Gundacker, Jay, and Noah Rosenblum. “Historical Context of Thomas Aquinas.” Historical Context of Thomas Aquinas; The Core Curriculum. Accessed June 20, 2023.

Izbicki, Thomas and Matthias Kaufmann, "School of Salamanca", The Stanford Encyclopedia of Philosophy (Summer 2019 Edition), Edward N. Zalta (ed.), URL = <>.

Keys, Mary M. “Aquinas’s Two Pedagogies: A Reconsideration of the Relation between Law and Moral Virtue.” American Journal of Political Science 45, no. 3 (2001): 519–31.

Little, David. “Christianity and Religious Freedom in the Medieval Period (476 – 1453 CE).” Berkley Center for Religion, Peace and World Affairs. Accessed June 20, 2023.

O’Neill, Taylor Patrick. “Self-Destruction and the Sin of Heresy.” Church Life Journal, November 26, 2020.

Pagden, Anthony. “Human Rights, Natural Rights, and Europe’s Imperial Legacy.” Political Theory 31, no. 2 (2003): 171–99.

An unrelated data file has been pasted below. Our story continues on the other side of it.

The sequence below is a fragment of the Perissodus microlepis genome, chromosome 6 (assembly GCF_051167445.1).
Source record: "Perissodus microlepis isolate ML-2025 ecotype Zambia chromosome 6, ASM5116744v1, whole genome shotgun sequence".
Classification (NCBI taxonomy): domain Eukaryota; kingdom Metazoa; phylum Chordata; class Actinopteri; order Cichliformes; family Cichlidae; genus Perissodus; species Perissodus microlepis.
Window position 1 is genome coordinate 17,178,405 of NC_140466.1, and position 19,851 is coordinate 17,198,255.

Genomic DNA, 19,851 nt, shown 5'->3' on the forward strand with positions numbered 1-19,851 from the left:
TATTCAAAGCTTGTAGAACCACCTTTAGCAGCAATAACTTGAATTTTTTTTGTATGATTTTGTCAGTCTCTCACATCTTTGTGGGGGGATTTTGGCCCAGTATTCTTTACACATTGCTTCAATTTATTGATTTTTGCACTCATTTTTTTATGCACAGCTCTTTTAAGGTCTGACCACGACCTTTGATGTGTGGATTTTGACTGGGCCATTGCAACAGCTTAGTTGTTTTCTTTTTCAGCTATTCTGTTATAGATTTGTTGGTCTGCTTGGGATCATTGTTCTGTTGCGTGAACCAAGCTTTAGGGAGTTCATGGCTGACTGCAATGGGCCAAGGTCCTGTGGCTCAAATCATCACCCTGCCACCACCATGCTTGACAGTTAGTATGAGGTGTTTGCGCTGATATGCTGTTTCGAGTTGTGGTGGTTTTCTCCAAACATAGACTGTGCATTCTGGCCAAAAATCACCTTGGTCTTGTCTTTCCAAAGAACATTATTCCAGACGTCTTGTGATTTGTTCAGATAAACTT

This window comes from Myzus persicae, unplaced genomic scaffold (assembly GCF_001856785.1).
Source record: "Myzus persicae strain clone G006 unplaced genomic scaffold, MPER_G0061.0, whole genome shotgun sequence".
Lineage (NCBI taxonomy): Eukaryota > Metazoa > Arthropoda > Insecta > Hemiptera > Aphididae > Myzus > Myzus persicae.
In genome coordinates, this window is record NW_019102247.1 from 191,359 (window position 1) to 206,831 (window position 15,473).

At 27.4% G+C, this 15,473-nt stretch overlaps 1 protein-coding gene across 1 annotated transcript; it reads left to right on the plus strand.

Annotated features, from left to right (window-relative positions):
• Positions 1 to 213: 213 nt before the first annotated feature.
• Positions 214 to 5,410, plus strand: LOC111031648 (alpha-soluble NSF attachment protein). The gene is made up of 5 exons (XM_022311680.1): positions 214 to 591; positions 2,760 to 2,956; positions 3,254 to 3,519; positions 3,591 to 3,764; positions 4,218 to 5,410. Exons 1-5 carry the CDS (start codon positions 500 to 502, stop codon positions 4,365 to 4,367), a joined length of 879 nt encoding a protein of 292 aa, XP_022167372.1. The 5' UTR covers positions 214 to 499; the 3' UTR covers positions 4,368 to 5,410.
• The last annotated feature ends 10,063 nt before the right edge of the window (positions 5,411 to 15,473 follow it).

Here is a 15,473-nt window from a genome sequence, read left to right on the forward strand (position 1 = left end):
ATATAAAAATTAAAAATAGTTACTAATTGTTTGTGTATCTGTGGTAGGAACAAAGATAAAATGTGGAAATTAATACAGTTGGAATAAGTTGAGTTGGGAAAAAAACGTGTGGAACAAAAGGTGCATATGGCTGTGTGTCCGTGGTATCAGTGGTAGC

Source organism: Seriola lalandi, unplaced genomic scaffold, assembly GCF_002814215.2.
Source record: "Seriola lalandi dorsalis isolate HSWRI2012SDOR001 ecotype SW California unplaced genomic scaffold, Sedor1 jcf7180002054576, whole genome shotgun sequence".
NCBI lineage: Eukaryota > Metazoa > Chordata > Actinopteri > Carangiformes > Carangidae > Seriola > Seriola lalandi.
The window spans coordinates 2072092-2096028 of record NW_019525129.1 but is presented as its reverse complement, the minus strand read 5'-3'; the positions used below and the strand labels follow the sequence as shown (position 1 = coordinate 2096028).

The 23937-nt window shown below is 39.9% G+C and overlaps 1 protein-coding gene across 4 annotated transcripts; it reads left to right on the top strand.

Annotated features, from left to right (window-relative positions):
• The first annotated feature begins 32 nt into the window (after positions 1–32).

Pope Boniface VIII. “Unam Sanctam (1302).” Unam Sanctam One God, One Faith, One Spiritual Authority, April 27, 2017.

Ruston, Roger. “Justice, Peace and Dominicans 1216-1999: IV—Francisco Vitoria: The Rights of Enemies and Strangers.” New Blackfriars 80, no. 935 (1999): 4–18.

Sarmiento, Edward. “HUMAN DIGNITY IN THE THOUGHT OF VITORIA.” Blackfriars 27, no. 319 (1946): 378–87.

Thiry, L. “The Ethical Theory of Saint Thomas Aquinas: Interpretations and Misinterpretations.” The Journal of Religion 50, no. 2 (1970): 169–85.

White, Thomas Joseph. “The Right to Religious Freedom: Thomistic Principles of Nature and Grace.” Nova et Vetera 13, no. 4 (2015): 1149–84.
TranscendentalismFreedom of ReligionA religious, philosophical, and literary movement; Transcendentalism emphasized true freedom